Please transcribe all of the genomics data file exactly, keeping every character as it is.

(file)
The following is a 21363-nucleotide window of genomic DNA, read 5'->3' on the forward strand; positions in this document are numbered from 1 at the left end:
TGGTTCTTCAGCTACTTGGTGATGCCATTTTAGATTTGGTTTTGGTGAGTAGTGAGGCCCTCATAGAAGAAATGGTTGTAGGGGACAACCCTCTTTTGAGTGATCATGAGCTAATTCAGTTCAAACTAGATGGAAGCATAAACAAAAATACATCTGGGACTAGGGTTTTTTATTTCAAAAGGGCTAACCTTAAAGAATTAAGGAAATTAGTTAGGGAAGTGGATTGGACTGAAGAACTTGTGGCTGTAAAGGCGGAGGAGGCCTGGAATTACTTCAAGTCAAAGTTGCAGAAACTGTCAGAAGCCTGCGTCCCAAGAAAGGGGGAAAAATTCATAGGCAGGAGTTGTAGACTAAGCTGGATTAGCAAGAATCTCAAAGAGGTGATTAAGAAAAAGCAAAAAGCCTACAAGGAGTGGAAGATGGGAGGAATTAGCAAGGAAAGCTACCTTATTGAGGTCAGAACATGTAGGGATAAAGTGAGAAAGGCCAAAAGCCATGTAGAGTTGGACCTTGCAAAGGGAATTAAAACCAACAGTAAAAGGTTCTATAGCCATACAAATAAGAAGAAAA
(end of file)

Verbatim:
The following is a 21363-nucleotide window of genomic DNA, read 5'->3' on the forward strand; positions in this document are numbered from 1 at the left end:
TGGTTCTTCAGCTACTTGGTGATGCCATTTTAGATTTGGTTTTGGTGAGTAGTGAGGCCCTCATAGAAGAAATGGTTGTAGGGGACAACCCTCTTTTGAGTGATCATGAGCTAATTCAGTTCAAACTAGATGGAAGCATAAACAAAAATACATCTGGGACTAGGGTTTTTTATTTCAAAAGGGCTAACCTTAAAGAATTAAGGAAATTAGTTAGGGAAGTGGATTGGACTGAAGAACTTGTGGCTGTAAAGGCGGAGGAGGCCTGGAATTACTTCAAGTCAAAGTTGCAGAAACTGTCAGAAGCCTGCGTCCCAAGAAAGGGGGAAAAATTCATAGGCAGGAGTTGTAGACTAAGCTGGATTAGCAAGAATCTCAAAGAGGTGATTAAGAAAAAGCAAAAAGCCTACAAGGAGTGGAAGATGGGAGGAATTAGCAAGGAAAGCTACCTTATTGAGGTCAGAACATGTAGGGATAAAGTGAGAAAGGCCAAAAGCCATGTAGAGTTGGACCTTGCAAAGGGAATTAAAACCAACAGTAAAAGGTTCTATAGCCATACAAATAAGAAGAAAA